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Former Army Staff Sgt. Salvatore Giunta just gave away his Medal of Honor

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Former Army Staff Sgt. Salvatore Giunta just gave away the highest valor award a soldier can receive. So he clearly doesn’t need another medal in any form. Nevertheless, the Medal of Honor recipient deserves a salute for presenting his award to the 173rd Airborne Brigade Combat Team during an event in early July.

The commander in chief bestowed Giunta with the MOH in 2010 for his actions three years earlier during an enemy ambush while serving with the 173rd in Afghanistan. Giunta received the Medal of Honor in 2010 for his actions in October 2007 when he was a team leader with Company B, 2nd Battalion (Airborne), 503rd Parachute Infantry Regiment, 173rd Airborne Brigade Combat Team.

Then a specialist, Giunta was conducting a patrol with his team in the Korengal Valley in Afghanistan when they were ambushed by the enemy, according to his citation for the medal. Giunta exposed himself to enemy fire to help his injured squad leader find cover. His body armor and secondary weapon were struck with enemy fire as he performed first aid on the squad leader.

Using grenades to provide cover, Giunta and his team made it to other wounded soldiers who had been separated from the squad. Giunta then realized one soldier was still missing. He discovered two insurgents carrying the wounded soldier away. He engaged the enemy, killing one insurgent and wounding the other. Then he gave medical aid to the wounded U.S. soldier he had rescued.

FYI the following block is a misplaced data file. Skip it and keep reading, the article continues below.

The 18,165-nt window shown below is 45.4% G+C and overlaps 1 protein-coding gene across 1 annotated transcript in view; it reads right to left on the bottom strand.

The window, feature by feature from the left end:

Since 2010, the award weighed heavily on his shoulders. When troops receive the Medal of Honor for acts of valor, they usually credit their fellow service members. No recipient in recent times has been more adamant that the award wasn’t his alone:

“The medal [Medal of Honor] should go to the guy on the right of me and the guy on the left of me,” he said after he received it.

Soldiers praised him for showing true military leadership. This act is more than an NCO’s leadership. It is a legacy. It is Giunta’s legacy to the soldiers to the right of him, to the left of him, and to all those at the 173rd who will follow after him, and see what one humble man can do.